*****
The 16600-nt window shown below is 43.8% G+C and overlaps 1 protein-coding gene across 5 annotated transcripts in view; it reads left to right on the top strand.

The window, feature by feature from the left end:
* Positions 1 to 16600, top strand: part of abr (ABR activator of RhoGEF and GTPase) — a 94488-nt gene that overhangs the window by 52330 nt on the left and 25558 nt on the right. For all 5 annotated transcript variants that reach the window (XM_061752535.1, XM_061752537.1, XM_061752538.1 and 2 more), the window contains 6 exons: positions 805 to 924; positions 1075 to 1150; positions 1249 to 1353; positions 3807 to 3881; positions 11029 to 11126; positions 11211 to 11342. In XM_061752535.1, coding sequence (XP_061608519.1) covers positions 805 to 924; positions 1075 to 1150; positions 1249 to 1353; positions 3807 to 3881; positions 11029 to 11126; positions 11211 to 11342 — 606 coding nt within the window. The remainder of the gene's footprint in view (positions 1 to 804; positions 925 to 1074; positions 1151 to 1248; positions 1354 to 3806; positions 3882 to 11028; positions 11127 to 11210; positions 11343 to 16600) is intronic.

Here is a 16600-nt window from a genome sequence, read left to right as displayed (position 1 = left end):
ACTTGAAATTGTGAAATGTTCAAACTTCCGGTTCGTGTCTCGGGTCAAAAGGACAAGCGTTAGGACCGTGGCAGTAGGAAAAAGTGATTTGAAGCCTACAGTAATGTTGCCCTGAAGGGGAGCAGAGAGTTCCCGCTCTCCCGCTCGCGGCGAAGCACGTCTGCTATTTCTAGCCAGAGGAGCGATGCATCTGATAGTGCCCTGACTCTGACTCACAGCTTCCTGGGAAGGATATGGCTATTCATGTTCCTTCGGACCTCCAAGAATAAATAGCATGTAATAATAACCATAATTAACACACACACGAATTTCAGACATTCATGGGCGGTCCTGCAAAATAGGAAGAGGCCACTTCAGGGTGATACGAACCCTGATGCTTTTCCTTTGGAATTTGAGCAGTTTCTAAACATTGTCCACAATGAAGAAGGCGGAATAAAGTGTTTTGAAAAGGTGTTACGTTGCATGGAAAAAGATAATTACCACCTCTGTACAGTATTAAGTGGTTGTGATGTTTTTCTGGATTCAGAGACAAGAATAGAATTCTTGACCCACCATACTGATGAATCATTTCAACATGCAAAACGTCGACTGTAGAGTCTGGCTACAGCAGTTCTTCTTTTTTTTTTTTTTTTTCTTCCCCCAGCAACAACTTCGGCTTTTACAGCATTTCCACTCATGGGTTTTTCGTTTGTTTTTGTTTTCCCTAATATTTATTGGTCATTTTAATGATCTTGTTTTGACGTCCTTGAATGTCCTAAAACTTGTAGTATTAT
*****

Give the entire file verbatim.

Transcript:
The 16600-nt window shown below is 43.8% G+C and overlaps 1 protein-coding gene across 5 annotated transcripts in view; it reads left to right on the top strand.

The window, feature by feature from the left end:
* Positions 1 to 16600, top strand: part of abr (ABR activator of RhoGEF and GTPase) — a 94488-nt gene that overhangs the window by 52330 nt on the left and 25558 nt on the right. For all 5 annotated transcript variants that reach the window (XM_061752535.1, XM_061752537.1, XM_061752538.1 and 2 more), the window contains 6 exons: positions 805 to 924; positions 1075 to 1150; positions 1249 to 1353; positions 3807 to 3881; positions 11029 to 11126; positions 11211 to 11342. In XM_061752535.1, coding sequence (XP_061608519.1) covers positions 805 to 924; positions 1075 to 1150; positions 1249 to 1353; positions 3807 to 3881; positions 11029 to 11126; positions 11211 to 11342 — 606 coding nt within the window. The remainder of the gene's footprint in view (positions 1 to 804; positions 925 to 1074; positions 1151 to 1248; positions 1354 to 3806; positions 3882 to 11028; positions 11127 to 11210; positions 11343 to 16600) is intronic.

Here is a 16600-nt window from a genome sequence, read left to right as displayed (position 1 = left end):
ACTTGAAATTGTGAAATGTTCAAACTTCCGGTTCGTGTCTCGGGTCAAAAGGACAAGCGTTAGGACCGTGGCAGTAGGAAAAAGTGATTTGAAGCCTACAGTAATGTTGCCCTGAAGGGGAGCAGAGAGTTCCCGCTCTCCCGCTCGCGGCGAAGCACGTCTGCTATTTCTAGCCAGAGGAGCGATGCATCTGATAGTGCCCTGACTCTGACTCACAGCTTCCTGGGAAGGATATGGCTATTCATGTTCCTTCGGACCTCCAAGAATAAATAGCATGTAATAATAACCATAATTAACACACACACGAATTTCAGACATTCATGGGCGGTCCTGCAAAATAGGAAGAGGCCACTTCAGGGTGATACGAACCCTGATGCTTTTCCTTTGGAATTTGAGCAGTTTCTAAACATTGTCCACAATGAAGAAGGCGGAATAAAGTGTTTTGAAAAGGTGTTACGTTGCATGGAAAAAGATAATTACCACCTCTGTACAGTATTAAGTGGTTGTGATGTTTTTCTGGATTCAGAGACAAGAATAGAATTCTTGACCCACCATACTGATGAATCATTTCAACATGCAAAACGTCGACTGTAGAGTCTGGCTACAGCAGTTCTTCTTTTTTTTTTTTTTTTTCTTCCCCCAGCAACAACTTCGGCTTTTACAGCATTTCCACTCATGGGTTTTTCGTTTGTTTTTGTTTTCCCTAATATTTATTGGTCATTTTAATGATCTTGTTTTGACGTCCTTGAATGTCCTAAAACTTGTAGTATTAT